Summary and Analysis of “The Canonization“
The poet demands that some complainers leave him alone to like. The complainer should turn his attention elsewhere, and no-one is hurt by love. they’re not sinking ships or causing floods, delaying spring or causing others to die, or supporting wars or lawsuits. The poet and his lover take their chances together; they’re unified in their love. they’re like candles which will blow out on their own, yet they need to be been reborn together in a fire just like the fabled Phoenix. On the opposite hand, their love may be a beautiful example for the planet which will be immortalized, canonized, a pattern for all other love within the world.
In “The Canonization,” Donne sets up a five-stanza argument to demonstrate the purity and power of his love for an additional. Each stanza begins and ends with the word “love.” The fourth and eighth lines of every stanza ends with a word also ending -ove (the pattern is consistently abbacccaa), all of which unifies the poem around a central theme.
The title leads the reader to expect a poem concerned with saints and holy practices, but the very first lines sound more sort of a line delivered on stage. “For God’s sake hold your tongue” is almost blasphemous when following the sacred title. By the top of the poem, the reader determines that “canonization” refers to the way that the poet’s love will enter the canon of true love, becoming the pattern by which others judge their love. As usual, this hyperbole also leads the reader to seek out a spiritual or metaphysical meaning within the poem, and as was common, this may lead us to ascertain that Donne sets out the perfection of divine love because of the only realistic model for all others.
In the first stanza the poet complains that his verbal assailant is misguided. Has he no more important work to try to than criticize others’ love? He could even as easily attack Donne’s “gout” or “palsy” (line 2) or maybe his “five gray hairs” (line 3), but he should get employment or attend a school or enter a profession, goodbye as he leaves the poet alone. The king’s “stamped face” (line 7) presumably refers to coinage with the king’s likeness. the items of the planet are often left to the critic and therefore the world, goodbye because the critic “will let me love (line 9).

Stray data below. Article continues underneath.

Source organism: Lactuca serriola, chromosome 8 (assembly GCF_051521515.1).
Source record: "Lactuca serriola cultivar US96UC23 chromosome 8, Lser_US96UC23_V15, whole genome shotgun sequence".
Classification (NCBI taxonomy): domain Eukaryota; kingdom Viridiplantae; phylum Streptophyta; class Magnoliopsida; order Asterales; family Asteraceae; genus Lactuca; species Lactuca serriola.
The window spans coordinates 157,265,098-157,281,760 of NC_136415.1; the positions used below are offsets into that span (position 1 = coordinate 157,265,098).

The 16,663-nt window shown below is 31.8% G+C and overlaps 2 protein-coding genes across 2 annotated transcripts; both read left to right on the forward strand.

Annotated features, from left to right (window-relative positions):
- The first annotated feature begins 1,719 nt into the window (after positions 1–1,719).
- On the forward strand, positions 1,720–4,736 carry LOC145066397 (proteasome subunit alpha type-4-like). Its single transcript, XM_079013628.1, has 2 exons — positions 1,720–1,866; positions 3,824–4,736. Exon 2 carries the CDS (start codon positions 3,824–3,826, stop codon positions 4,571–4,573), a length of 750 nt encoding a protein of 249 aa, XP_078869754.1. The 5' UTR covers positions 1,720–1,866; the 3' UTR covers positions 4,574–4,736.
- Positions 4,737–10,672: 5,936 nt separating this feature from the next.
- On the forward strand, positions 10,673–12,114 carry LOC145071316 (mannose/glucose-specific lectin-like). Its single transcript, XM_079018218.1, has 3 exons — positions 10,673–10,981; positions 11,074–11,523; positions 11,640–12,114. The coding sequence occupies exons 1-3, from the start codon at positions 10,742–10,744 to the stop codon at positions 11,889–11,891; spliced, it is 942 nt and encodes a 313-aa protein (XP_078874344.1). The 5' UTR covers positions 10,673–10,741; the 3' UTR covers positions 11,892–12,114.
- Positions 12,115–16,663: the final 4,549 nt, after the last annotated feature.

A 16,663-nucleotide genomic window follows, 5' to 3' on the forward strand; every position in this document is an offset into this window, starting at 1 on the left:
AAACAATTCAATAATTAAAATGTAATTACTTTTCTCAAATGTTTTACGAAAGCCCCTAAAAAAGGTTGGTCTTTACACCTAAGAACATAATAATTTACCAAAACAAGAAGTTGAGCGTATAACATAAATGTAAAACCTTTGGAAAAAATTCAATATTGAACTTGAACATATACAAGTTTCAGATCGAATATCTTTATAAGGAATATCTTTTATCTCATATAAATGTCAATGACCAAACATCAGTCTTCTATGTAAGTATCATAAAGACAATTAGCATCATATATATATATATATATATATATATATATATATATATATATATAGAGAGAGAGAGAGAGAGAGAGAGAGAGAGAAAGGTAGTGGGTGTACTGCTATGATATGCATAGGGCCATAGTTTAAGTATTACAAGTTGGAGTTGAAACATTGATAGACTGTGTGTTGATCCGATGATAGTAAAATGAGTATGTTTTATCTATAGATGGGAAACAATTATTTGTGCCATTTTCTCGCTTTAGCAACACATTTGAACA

The second stanza takes a live-and-let-live individual rights perspective: “who’s injured by my love?” (line 10). The lovers aren’t making war, fighting lawsuits, interfering with commerce, or spreading disease. They respect others’ property; his tears don’t trespass. They take their chances together in their fleeting lives, because of the third paragraph notes. To the remainder of the planet, they’re tiny flies or candles that will burn together in peace.
They may destroy themselves within the act of burning with passion for each other, yet by the center of the poem, Donne translates their like to a better plane. First he compares himself and his beloved to the eagle and dove, a regard to the Renaissance idea during which the eagle flies within the sky above the world while the dove transcends the skies to succeed in heaven. He immediately shifts to the image of the Phoenix, another death-by-fire symbol (the Phoenix may be a bird that repeatedly burns in the fire and comes back to life out of the ashes), suggesting that albeit their flames of passion will consume them, the poet and his beloved are going to be reborn from the ashes of their love.
In their resurrection, their relationship has become a paradox. The key paradox of affection is that two individuals become one. By uniting during this way, they “prove/Mysterious by this love” (lines 26-27). These words may imply the mystery of marriage because it reflects the connection between Jesus and his church, as stated by Paul in the First Epistle of Paul the Apostle to the Corinthians. Indeed, the new union is unsexed albeit it incorporates both sexes: “to one neutral thing both sexes fit,” a bit like in Christ there’s not any male or female (Galatians 3:28). Compare the story of affection in Plato’s Symposium where the first citizenry had the marks of both sexes before they were split into male and feminine, everyone is left to hunt his or her spouse.
The fourth stanza opens bent considers the legacy of the poet’s love together with his beloved. Their love will endure in legend; the language of “verse” and “chronicle” suggests canonization at nearly the extent of Scripture, which is counted by verses and has books called Chronicles. albeit their love isn’t quite at that level, songs are going to be sung and sonnets composed commemorating their romance.
On the one hand, their love is self-contained and excellent, sort of a “well-wrought urn.” (This may be a phrase that might become famous after poet Keats wrote “Ode on a Grecian Urn” and critic Cleanth Brooks wrote a book treating each poem like its own beautifully and punctiliously crafted urn, full unto itself.) On the opposite hand, the ashes during this urn are meant to spread, during this case covering half an acre but symbolic of spreading the story of perfect love throughout the planet.
The final stanza voices the poet’s sense of future vindication over the critic. The poet expects that the remainder of the planet will “invoke” himself and his beloved, almost like the way Catholics invoke saints in their prayers. during this vision of the longer term, the lovers’ legend has grown, and that they have reached a sort of sainthood. they’re role models for all the planet, because “Countries, towns, courts beg from above/A pattern of your love” (lines 44-45). From the lovers’ perspective, the entire world is present as they appear into each other’s eyes; this sets the pattern of affection that the planet can follow.
The Canonization by John Donne , Poem